(The Center Square) – Five months after Texas Gov. Greg Abbott designated two Mexican cartels as Foreign Terrorist Organizations and called on President Joe Biden to do the same, 21 attorneys general also called on the president to do so.
The attorneys general sent a letter to the president and Secretary of State Antony Blinken last week after the president’s State of the Union address, in which he didn’t designate illicit fentanyl as a Weapon of Mass Destruction or designate the cartels as FTOs, requests previously made by attorneys general and Gov. Abbott.
Last September, Abbott issued an executive order designating the Sinaloa Cartel, the Jalisco New Generation Cartel, and any similarly situated Mexican drug cartels as foreign terrorist organizations” under Section 219 of the Immigration and Nationality Act. He also requested the president do likewise, the second time he’s made the request since April 2021. In his Sept. 21, 2022 letter, Abbott said since then, “There was no action, no response.”
“But if you are ready to make Americans safer,” he wrote the president, “it will be better late than never. As the number of American deaths continues to rise due to the cartels’ terrorist behavior, now is the time to act. We do not have more time to waste.”
Still receiving no response, he’s said, within one year of Biden’s presidency, fentanyl had killed nearly 20 times more people than those killed in terrorist attacks over decades.
Through Abbott’s Operation Lone Star, Texas law enforcement officers have seized over 360 million lethal doses of fentanyl, enough to kill more than everyone in the U.S. Florida law enforcement officers in just a few months last year also seized enough fentanyl to kill everyone in the state. Law enforcement officers in other states are seizing record amounts.
While Biden mentioned last week that U.S. Customs and Border Protection agents had seized over 28,000 pounds of fentanyl, he didn’t mention they’ve done so since February 2021 or that in fiscal years 2021 and 2022, they’d seized enough fentanyl to kill nearly 5 billion people. Two milligrams, roughly the weight of a mosquito, is considered a lethal dose.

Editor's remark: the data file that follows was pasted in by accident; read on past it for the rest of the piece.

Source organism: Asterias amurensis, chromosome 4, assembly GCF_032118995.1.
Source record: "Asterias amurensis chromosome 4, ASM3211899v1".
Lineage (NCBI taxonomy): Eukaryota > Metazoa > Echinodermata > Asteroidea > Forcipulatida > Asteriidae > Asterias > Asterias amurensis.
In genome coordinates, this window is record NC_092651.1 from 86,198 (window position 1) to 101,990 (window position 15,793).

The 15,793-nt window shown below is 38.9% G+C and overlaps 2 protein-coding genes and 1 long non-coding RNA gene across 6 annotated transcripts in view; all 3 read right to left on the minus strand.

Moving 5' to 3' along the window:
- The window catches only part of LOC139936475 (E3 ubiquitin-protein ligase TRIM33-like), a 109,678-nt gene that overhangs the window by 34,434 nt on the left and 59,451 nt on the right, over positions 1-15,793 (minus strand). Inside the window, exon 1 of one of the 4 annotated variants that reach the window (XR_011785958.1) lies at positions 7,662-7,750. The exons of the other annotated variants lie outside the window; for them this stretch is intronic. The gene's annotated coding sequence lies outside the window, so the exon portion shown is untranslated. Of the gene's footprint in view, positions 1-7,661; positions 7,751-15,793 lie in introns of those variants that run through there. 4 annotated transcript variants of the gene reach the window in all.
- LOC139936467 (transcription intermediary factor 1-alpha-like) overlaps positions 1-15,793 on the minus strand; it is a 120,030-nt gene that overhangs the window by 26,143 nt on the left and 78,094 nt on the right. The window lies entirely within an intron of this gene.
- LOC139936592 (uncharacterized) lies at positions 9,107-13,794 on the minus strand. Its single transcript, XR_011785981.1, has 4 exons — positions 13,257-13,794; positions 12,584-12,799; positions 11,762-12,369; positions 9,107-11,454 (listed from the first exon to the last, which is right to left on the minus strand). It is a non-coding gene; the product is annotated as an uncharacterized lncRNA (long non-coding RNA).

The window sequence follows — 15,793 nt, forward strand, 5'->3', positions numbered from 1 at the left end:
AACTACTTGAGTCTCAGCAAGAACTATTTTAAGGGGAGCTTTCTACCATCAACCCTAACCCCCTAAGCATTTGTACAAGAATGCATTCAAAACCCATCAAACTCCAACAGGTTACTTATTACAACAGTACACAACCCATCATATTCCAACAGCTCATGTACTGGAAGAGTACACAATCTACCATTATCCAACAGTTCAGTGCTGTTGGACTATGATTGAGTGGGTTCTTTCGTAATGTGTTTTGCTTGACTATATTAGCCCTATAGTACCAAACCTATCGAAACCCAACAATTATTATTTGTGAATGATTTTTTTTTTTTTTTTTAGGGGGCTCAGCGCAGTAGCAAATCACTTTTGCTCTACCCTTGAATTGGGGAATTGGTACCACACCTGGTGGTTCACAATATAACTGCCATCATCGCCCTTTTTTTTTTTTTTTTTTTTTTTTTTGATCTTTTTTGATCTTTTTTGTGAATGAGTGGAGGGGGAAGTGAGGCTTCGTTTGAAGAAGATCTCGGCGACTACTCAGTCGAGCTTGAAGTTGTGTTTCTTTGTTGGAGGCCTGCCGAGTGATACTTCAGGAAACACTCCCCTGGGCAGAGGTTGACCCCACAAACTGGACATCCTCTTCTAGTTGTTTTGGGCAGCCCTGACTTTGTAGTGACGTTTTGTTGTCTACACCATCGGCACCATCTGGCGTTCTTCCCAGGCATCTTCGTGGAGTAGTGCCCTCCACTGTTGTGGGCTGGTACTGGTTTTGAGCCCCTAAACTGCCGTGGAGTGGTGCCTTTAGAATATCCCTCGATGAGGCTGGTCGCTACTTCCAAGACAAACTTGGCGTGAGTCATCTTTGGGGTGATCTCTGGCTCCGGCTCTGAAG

The attorneys general echoed Abbott’s concerns in their letter, pointing to the fentanyl crisis being facilitated by Mexican cartels manufacturing fentanyl and trafficking it, it’s precursors and other drugs laced with it through the southern border. They also point to the ruthless violence being committed by Mexican cartels on both sides of the border.
Mexican cartels are “assassinating rivals and government officials, ambushing, and killing Americans at the border, and engaging in an armed insurgency against the Mexican government,” the AGs write. “This dangerous terrorist activity occurring at our border will not abate unless we escalate our response.”
“The Mexican drug cartels threaten our national security beyond the sale of these deadly drugs,” they continue. “Over the past decade, Mexican drug cartels have developed well-organized armed forces to protect their reprehensible trade from rivals and from the Mexican government. The existence of such forces just across our southwestern land border, and the Mexican government’s inability to control them, pose a threat to our national security far greater than a typical drug-trafficking enterprise. That threat is made greater still by the known links between the Mexican drug cartels and [FTOs] like Hezbollah who already intend to do us harm. Our national security requires the federal government to disrupt this collaboration between cartels and terrorist groups.”
Virginia Attorney General Jason Miyares led a coalition of 21 attorneys general representing the states of Alabama, Alaska, Arkansas, Florida, Georgia, Indiana, Iowa, Kentucky, Louisiana, Missouri, Montana, Nebraska, New Hampshire, Ohio, Oklahoma, South Carolina, Tennessee, Texas, Utah and West Virginia.
Miyares last year joined a coalition of 18 AGs led by Florida Attorney General Ashley Moody calling on Biden to designate fentanyl as a WMD, about which he said, “To date, no action has been taken.”
In a separate statement, AG Moody said, “It’s evident that the Mexican drug cartels are terrorist organizations,” referring to them “trafficking deadly fentanyl directly across the border … killing tens of thousands of Americans,” and “fueling extreme violence at the southwest border and beyond.”
“Sadly, the Biden administration has only emboldened the cartels to commit even more crimes on both sides of the border,” she said, citing a story published by The Center Square, about a recent “cartel-style execution [that] occurred in California that reportedly involved a Mexican drug cartel.”
She’s also called on the president to hold Mexico and China accountable for their role in creating the fentanyl crisis and has yet to hear back.
The AGs argue the cartels’ “recent embrace of extreme violence further justifies their designation as an FTO.” Under 8 US Code, Section 1189, the Secretary of State may designate an organization as an FTO, which gives state and federal agencies the authority to freeze assets, deny entry to cartel members and pursue stricter punishments.
Instead, President Biden said his plan to address the fentanyl crisis involved having “more drug detection machines,” implementing greater inspection of cargo to “stop pills and powder [coming in through] the border,” “working with couriers, like FedEx, to inspect more packages for drugs,” and implementing “strong penalties to crack down on fentanyl trafficking.”
In response, Texas lawmakers blasted his plan, and Gov. Abbott said, “One again, President Biden proved Texas leads, and Washington follows.”